Some clarification of our terminology is perhaps helpful before describing the results of our algorithm. Three distinct levels of structure will be explored here, topology, entanglement and geometry. The topology of a pattern is captured by its associated graph, without reference to possible tangles or specific forms of edges. Entanglement refers to the mutual threading and twisting of edges, and in practice the same topological structure, or graph, can be realized by distinct entanglements. We call distinct entanglements of the same topological structure *isotopes* [26]. The most detailed level of structural description is the specific geometric conformation, or *embedding* of the entangled graph in space, described for example by the spatial coordinates of edges and vertices of the structure in space.

## 2. Tightening branched and periodic entanglements

The SONO algorithm is an efficient numerical implementation of the ropelength functional for finite knots and links. It uses a repulsion mechanism to swell adjacent segments of the knot, coupled with a shrinking mechanism to tighten the knot. Mechanisms are in place within the algorithm to shake the knot out of local minimum energy conformations, but a proof that these mechanisms will always ensure a global minimum is reached is elusive and likely untrue in general. Despite the computational and approximate nature of the algorithm, SONO has proven to be effective in the analysis of ideal knots and links [63].

A full description of the SONO algorithm for finite knots and links can be found in [63], we give only a brief summary here. Initially, the starting configuration of the knot is discretized into a series of ‘nodes’ connected consecutively by ‘leashes’. The radius of the knot is simulated by placing spheres of the same radius at points along the knot trajectory, where the distance between the points (the leash length) is far smaller than the sphere radius. The algorithm shrinks the knot trajectory (by scaling all coordinates of nodes along the knot trajectory by a factor less than 1) while maintaining this radius. When the spheres surrounding points in distinct sections of the knot overlap, they repel until the overlap is removed and the shrinking proceeds, eventually giving the ideal configuration (minimizing ropelength, *L*/*D*).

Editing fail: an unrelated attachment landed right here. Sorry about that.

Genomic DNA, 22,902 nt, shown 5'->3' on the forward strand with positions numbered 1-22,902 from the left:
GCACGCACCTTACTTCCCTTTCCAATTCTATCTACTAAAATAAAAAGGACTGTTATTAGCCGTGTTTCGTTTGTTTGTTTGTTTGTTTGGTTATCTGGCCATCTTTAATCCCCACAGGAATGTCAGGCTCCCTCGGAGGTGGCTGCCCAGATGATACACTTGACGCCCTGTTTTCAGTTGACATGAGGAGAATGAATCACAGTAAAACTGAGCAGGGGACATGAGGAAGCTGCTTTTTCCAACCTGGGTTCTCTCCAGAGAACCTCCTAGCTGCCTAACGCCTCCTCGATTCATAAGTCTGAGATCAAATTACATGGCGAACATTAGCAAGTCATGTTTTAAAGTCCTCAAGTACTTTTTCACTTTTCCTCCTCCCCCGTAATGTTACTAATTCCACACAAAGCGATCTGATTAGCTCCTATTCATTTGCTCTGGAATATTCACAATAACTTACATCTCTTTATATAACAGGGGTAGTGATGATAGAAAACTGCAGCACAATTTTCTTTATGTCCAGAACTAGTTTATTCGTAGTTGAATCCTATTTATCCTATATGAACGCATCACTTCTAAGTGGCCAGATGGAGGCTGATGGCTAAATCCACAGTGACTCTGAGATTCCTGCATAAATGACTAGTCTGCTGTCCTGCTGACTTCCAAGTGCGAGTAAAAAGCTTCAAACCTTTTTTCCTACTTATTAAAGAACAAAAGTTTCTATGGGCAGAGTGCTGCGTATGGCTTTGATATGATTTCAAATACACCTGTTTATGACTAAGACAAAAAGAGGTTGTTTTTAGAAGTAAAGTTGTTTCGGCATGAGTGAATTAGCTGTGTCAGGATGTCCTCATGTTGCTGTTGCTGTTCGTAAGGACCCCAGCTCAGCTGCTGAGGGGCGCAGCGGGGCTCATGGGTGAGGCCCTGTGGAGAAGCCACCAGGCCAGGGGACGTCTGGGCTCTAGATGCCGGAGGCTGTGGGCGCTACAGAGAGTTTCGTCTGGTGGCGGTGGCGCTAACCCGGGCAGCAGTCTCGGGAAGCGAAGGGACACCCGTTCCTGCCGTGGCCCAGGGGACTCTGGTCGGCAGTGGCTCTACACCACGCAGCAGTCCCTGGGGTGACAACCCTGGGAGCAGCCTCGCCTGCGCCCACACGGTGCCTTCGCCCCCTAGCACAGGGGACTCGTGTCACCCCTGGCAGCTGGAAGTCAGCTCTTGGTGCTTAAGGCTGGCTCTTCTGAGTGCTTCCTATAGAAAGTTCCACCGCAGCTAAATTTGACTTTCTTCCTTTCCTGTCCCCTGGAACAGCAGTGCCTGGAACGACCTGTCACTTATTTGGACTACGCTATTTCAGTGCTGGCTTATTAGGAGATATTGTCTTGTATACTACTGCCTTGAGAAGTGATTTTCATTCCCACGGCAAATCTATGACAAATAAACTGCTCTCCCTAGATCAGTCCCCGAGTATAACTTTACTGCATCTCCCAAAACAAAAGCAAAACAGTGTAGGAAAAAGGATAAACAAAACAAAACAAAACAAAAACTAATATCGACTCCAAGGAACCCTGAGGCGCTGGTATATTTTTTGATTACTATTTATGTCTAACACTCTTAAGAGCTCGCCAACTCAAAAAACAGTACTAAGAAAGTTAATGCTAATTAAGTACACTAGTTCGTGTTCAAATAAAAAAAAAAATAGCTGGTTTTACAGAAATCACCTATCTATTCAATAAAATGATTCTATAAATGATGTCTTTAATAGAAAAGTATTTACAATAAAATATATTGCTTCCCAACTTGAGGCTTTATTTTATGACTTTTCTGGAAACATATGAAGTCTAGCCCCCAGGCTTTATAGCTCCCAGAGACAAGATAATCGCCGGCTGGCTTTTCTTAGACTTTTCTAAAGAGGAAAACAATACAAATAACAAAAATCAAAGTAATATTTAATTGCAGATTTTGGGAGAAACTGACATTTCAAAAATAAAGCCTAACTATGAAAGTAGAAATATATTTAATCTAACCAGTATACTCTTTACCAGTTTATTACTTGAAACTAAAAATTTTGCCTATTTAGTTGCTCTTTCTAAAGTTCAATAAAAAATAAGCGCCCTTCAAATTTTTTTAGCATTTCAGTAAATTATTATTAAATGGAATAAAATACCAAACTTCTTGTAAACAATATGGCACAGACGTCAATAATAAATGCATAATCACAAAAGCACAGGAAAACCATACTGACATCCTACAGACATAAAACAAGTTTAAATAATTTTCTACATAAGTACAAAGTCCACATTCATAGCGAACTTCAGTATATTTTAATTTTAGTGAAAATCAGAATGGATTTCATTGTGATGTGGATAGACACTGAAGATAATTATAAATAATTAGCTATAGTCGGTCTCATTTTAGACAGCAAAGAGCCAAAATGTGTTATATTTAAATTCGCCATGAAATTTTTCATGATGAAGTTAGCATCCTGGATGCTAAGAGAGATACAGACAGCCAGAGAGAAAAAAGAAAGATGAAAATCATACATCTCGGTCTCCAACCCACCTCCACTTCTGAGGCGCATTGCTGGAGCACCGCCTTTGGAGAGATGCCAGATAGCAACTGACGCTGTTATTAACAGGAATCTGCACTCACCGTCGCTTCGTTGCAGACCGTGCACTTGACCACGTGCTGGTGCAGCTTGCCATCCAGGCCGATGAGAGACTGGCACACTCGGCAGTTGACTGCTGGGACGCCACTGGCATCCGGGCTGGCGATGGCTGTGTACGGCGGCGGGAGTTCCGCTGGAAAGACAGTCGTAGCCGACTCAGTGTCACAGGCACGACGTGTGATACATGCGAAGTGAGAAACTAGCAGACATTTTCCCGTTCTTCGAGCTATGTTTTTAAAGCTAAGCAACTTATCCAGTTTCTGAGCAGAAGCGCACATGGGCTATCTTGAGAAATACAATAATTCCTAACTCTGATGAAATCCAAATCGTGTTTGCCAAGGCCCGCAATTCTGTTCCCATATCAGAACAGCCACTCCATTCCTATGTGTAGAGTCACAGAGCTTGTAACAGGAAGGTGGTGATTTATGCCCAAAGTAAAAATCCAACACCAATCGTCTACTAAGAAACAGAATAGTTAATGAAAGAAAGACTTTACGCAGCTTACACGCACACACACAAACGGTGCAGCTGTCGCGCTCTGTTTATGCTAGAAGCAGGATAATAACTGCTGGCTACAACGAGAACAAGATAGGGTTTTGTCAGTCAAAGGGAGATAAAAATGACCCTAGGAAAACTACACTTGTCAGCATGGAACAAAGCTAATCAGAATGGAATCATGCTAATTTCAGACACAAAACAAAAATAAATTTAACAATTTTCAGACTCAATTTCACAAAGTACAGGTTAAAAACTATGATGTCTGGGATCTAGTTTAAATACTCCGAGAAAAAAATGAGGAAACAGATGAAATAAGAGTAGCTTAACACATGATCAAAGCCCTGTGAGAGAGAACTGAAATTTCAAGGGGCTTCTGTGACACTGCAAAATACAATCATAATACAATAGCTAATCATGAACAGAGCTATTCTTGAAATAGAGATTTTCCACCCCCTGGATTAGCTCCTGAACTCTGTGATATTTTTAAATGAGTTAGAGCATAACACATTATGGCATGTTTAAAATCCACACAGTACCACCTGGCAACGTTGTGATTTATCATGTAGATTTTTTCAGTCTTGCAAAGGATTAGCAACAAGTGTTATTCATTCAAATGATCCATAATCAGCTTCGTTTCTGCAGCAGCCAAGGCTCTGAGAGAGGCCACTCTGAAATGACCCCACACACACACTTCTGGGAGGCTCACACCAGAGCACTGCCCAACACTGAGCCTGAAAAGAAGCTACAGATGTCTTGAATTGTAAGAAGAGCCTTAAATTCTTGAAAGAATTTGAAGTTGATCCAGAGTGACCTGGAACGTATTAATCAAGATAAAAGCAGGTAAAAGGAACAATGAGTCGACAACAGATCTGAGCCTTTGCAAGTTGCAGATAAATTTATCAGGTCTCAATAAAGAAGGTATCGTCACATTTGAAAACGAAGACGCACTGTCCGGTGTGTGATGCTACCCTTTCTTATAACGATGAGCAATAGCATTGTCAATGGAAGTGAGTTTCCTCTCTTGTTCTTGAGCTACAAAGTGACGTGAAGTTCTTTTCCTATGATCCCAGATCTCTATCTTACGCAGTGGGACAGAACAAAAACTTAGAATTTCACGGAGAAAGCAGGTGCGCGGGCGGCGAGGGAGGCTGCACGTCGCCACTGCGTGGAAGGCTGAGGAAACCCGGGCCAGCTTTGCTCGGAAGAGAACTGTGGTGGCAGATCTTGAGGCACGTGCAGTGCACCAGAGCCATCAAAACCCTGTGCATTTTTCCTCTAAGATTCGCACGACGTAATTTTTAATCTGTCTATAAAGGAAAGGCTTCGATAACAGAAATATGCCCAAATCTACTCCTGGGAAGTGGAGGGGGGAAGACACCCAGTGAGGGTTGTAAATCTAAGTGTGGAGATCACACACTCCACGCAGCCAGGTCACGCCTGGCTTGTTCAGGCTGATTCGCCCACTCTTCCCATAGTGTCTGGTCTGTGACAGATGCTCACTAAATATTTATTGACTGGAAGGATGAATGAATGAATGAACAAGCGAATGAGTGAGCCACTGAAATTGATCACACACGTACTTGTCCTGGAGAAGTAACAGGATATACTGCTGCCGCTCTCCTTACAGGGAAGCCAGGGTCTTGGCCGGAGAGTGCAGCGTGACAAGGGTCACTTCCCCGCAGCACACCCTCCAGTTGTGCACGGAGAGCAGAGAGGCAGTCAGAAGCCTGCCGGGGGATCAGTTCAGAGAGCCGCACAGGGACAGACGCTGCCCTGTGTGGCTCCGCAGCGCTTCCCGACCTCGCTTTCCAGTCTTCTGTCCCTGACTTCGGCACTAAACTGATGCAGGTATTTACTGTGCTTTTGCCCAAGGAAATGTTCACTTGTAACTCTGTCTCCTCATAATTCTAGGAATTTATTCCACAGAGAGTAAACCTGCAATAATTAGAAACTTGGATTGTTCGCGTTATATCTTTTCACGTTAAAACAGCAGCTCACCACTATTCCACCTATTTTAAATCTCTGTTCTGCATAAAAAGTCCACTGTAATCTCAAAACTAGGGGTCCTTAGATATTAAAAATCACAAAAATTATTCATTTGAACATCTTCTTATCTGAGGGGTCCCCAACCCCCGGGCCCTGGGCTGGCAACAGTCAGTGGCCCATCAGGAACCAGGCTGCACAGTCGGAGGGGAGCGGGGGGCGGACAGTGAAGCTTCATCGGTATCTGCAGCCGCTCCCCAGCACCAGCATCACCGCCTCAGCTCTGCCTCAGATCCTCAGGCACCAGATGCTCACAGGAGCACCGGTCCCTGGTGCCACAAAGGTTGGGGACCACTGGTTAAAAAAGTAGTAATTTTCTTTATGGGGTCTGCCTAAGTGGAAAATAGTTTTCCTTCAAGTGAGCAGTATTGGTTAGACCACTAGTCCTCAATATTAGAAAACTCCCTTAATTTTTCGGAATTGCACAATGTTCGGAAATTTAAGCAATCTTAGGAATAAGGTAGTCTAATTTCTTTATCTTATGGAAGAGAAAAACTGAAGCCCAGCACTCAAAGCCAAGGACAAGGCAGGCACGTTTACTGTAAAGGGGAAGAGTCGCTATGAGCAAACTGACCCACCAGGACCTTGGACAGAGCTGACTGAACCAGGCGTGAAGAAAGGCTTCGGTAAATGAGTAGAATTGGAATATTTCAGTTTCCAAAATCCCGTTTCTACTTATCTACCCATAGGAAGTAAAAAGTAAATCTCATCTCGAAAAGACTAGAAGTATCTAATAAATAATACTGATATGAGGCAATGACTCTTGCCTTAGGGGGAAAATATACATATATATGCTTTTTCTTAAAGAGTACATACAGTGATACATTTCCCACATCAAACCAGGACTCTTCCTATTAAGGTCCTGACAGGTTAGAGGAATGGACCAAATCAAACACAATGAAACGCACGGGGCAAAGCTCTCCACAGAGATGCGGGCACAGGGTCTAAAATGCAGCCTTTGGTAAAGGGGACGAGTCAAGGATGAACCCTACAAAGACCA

The SONO algorithm is insufficient to tighten structures with branches (graph vertices) as the shrinking mechanism cannot induce local length minimization in the vicinity of graph vertices. SONO is also insufficient to tighten periodic structures; the fixed ratio of rope diameter to unit cell size in periodic structures prohibits ‘shrinking’ the structure as a means of tightening. These two obstacles to forming ideal embeddings can be overcome via the introduction of a new process, we term ‘Tension’. Here we detail our generalized algorithm, PB-SONO, applicable to (possibly infinite and periodic) branched knots (tangled graphs or nets) as well as unbranched knots.

### (a) Tension

The procedure ‘Tension’ tightens the structure and replaces that of scaling (shrinking) in SONO. This procedure is necessary for tightening both periodic entanglements and those with vertices. The tension process locally straightens each segment of the discretized geometry (nodes and leashes, as for the SONO algorithm). A node is chosen at random and moved a small step towards the midpoint of its neighbours, then subsequently applied to every node. Where the chosen node is a vertex (found in branched graphs or nets), the node is moved to the barycenter of the adjacent nodes. We prevent a node from moving towards its target if this would introduce an overlap with the sphere around another nodes: where the desired position of the chosen node is within *D* of any other nodes in the entanglement (excluding neighbouring nodes), the node remains in its initial position. In most cases, the tension process keeps the length of the leashes consistent. To ensure that the variation of leash lengths remains small in all other cases, we also delete or insert nodes where the leashes are too short or long, respectively.

### (b) Find neighbours and remove overlaps